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I am trying to understand proper notation for functions related to state transition models (e.g., a HMM). There are two indexing variables $t$ (time step) and $i$ (state). Such that it matters, in my scenario, the variable we are conditioning on may be taken to be a realized (observed) instance of a random variable: $P(X=x|Y=y)$, not $P(X=x|Y)$. Below is an example, an entropy function over the transition model, but the equation could be anything including a sum over states and probability conditioned on previously observed states or similar:

$$H_t = -\sum P(x_{t}|x_{t-1})log_{2}P(x_{t}|x_{t-1})$$

I would call this correct but incomplete/informal, right? Importantly, it lacks the index variable for summation. I get a little confused when I attempt to add this in. Should it look like this:

$$H_t = -\sum_{i=1}^{n}P(x_{t,i}|x_{t-1})log_{2}P(x_{t,i}|x_{t-1})$$

This feels off to me in that both $x_{t}$ and $x_{t-1}$ have $n$ states. The index $i$ affixed to $x_{t}$ (i.e., $x_{t,i}$) provides a specificity greater than that for $x_{t-1}$, which lacks a state value designation. Given that $x_{t-1}$ is a realized (random) variable and $x_{t}$ is an (unrealized) random variable, shouldn't there be some notation to indicate the value of $i$ is realized (even more specific) with respect to $x_{t-1}$? If so, how? Surely not $x_{t-1,1}$ or $x_{t-1,j}$. Perhaps this is where the $X=x$ grammar is useful but, that seems only to displace the problem, ex.:

$$H_t = -\sum_{i=1}^{n}P(X_{t}=x_{i}|X_{t-1}=x)log_{2}P(X_{t}=x_{i}|X_{t-1}=x)$$

Clearly there is something I am missing. Please send thoughts. Math notation is not my strength, where I have seemingly or obviously stated something incorrectly or oddly, please let me know in the comments and I will respond and make edits.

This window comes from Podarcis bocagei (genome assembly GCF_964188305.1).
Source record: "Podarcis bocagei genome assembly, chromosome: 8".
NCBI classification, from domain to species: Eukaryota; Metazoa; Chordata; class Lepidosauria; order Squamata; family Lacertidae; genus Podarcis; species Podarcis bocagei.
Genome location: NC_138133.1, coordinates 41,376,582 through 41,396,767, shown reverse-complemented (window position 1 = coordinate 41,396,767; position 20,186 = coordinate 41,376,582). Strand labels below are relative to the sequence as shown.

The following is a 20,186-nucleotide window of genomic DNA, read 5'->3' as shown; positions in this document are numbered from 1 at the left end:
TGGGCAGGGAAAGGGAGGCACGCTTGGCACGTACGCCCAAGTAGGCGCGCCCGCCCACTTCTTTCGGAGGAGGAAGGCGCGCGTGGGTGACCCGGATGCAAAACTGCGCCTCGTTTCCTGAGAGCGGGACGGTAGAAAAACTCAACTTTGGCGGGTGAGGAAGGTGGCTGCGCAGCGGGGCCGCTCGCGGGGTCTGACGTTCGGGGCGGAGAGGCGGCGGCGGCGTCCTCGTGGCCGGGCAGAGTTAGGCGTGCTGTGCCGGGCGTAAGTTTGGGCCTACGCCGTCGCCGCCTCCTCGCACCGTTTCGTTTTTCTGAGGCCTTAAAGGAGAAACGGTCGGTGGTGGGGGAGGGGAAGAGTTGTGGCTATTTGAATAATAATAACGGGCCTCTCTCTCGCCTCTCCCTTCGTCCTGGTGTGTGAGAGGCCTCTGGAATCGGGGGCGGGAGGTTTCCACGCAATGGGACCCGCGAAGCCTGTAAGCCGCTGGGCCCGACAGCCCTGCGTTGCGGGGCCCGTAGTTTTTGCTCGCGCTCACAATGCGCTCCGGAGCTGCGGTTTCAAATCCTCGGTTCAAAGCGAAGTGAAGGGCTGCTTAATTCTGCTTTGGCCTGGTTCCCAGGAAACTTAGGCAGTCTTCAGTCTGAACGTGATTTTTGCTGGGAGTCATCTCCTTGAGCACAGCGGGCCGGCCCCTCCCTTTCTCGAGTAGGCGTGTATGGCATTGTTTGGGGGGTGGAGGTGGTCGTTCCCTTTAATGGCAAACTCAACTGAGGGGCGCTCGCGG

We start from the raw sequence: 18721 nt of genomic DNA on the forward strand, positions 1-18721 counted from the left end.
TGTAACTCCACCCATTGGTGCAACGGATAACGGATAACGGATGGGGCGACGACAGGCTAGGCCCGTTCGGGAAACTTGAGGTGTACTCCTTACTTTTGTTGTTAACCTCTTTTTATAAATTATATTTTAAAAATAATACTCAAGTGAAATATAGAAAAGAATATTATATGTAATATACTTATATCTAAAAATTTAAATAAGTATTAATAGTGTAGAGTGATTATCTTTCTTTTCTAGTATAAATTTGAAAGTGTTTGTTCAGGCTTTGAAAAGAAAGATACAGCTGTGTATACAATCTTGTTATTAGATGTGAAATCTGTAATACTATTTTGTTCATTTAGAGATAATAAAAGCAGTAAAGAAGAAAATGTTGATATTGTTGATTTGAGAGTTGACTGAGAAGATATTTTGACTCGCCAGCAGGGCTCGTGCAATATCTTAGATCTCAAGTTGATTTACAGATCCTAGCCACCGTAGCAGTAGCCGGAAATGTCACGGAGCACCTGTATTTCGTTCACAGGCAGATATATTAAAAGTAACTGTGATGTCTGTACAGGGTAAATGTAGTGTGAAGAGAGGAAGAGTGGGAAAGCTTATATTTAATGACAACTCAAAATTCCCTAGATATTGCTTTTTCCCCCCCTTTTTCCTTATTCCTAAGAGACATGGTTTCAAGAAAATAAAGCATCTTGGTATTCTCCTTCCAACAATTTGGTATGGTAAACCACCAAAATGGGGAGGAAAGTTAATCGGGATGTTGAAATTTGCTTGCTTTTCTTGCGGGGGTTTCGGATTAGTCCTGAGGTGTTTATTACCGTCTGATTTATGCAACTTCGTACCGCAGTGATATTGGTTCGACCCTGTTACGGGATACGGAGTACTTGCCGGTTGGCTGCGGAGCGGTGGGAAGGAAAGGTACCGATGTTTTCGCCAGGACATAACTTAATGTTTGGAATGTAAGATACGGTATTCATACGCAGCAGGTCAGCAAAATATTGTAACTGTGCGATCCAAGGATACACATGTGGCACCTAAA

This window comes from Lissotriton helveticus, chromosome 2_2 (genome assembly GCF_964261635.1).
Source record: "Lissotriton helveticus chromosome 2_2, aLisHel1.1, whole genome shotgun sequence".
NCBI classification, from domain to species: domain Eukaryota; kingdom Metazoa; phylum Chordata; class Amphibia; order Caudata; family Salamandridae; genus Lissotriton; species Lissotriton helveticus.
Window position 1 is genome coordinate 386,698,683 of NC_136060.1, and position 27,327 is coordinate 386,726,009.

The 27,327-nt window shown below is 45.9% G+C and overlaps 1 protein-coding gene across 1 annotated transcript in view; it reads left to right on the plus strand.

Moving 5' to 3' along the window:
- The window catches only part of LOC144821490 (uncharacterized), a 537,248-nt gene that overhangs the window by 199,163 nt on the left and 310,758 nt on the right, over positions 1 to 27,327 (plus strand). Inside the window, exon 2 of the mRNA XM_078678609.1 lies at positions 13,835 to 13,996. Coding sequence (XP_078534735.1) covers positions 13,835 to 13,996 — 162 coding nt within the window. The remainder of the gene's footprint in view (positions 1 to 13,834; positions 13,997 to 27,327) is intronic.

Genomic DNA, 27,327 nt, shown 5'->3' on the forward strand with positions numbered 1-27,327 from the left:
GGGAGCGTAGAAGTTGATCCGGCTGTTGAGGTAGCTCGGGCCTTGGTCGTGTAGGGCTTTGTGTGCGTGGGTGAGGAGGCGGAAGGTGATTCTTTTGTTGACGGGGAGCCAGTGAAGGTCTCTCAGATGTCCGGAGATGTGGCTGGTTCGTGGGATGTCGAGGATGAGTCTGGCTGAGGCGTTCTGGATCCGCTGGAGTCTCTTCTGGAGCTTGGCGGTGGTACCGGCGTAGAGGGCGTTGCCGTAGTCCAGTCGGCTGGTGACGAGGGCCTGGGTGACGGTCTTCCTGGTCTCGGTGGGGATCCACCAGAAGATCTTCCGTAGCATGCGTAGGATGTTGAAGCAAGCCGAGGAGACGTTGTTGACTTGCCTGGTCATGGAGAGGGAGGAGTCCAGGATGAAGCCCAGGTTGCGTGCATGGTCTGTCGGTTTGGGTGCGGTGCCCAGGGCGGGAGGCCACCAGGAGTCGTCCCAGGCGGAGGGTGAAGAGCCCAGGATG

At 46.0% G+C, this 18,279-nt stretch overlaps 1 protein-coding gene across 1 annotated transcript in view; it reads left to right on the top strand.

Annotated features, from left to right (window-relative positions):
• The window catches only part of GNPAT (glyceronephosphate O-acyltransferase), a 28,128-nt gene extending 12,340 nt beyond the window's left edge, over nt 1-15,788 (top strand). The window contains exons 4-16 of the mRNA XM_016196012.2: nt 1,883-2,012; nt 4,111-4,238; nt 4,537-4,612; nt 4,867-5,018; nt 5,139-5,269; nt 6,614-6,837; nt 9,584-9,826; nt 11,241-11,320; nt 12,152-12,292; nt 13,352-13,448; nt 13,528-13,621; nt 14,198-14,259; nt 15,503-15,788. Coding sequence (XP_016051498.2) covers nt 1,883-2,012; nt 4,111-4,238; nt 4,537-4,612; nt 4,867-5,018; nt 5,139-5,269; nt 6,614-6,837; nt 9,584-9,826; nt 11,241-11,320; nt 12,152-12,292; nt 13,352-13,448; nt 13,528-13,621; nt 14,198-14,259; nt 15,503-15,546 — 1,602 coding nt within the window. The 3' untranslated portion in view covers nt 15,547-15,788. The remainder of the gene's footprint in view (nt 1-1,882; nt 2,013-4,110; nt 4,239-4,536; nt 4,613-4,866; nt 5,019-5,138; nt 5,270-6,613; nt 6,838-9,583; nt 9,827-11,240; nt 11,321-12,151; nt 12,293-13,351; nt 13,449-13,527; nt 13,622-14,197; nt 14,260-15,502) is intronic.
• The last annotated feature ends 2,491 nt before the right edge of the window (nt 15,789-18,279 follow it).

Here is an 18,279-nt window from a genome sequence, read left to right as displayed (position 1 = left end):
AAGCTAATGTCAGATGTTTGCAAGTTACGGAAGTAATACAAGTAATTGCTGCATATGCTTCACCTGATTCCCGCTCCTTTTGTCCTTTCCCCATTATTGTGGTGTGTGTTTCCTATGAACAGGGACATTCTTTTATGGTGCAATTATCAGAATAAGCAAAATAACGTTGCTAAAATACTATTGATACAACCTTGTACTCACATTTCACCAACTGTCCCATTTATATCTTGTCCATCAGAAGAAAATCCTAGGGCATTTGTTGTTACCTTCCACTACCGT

FYI, here is somewhat related to this question.

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1 Answer 1

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$P(x_t|x_{t-1})$ is an abuse of notation to make it shorter. The unambiguous version is as you have noted: $P(X_t=x_t|X_{t-1}=x_{t-1})$. In graphical models, such as HMM, $x_t$ generally denotes the latent variable, i.e. the state, at time $t$. So, if there are $n$ states, $x_t$ can be one of $1,2,...,n$. Index $i$ can be used to denote one of them, e.g. $x_t=i$ means we're in state $i$ at time $t$.

It seems like $H_t$ is the conditional entropy of $X_t$ given a specific value of $X_{t-1}$, i.e. $H(X_t|X_{t-1}=x_{t-1})$. Then, the summation converts into the unambiguous form: $$H_t=\sum_{i=1}^n P(X_t=i|X_{t-1}=x_{t-1})\log_2P(X_t=i|X_{t-1}=x_{t-1})$$

Note that $H_t$ will be a function of $x_{t-1}$.

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  • $\begingroup$ Very clear. Thank you! $\endgroup$
    – jbjo
    Aug 4, 2019 at 19:54
  • $\begingroup$ I like this answer but can we change the summation index to $x_t$: $$H_{t}=\sum_{x_{t}=1}^{n}P(X_{t}=x_{t}|X_{t−1}=x_{t−1})log_{2}P(X_{t}=x_{t}|X_{t−1}=x_{t−1})$$ In the answer, $j$ is an index value, taken from 1 to $n$ on the $n$ states of $X_t$. $P(X_t=j)$ implies that the RHS value in this grammar is an address value, not the value taken by $X_t$. I had thought common usage was the opposite, eg, $P(X=3)$ is the probability $X$ takes the value 3. Am I thinking about this incorrectly? Is "3" both a value and an address on the number line? Can you clarify this for me? $\endgroup$
    – jbjo
    Aug 4, 2019 at 23:52
  • $\begingroup$ correction, in the answer, the index variable is $i$, not $j$... $\endgroup$
    – jbjo
    Aug 5, 2019 at 2:26

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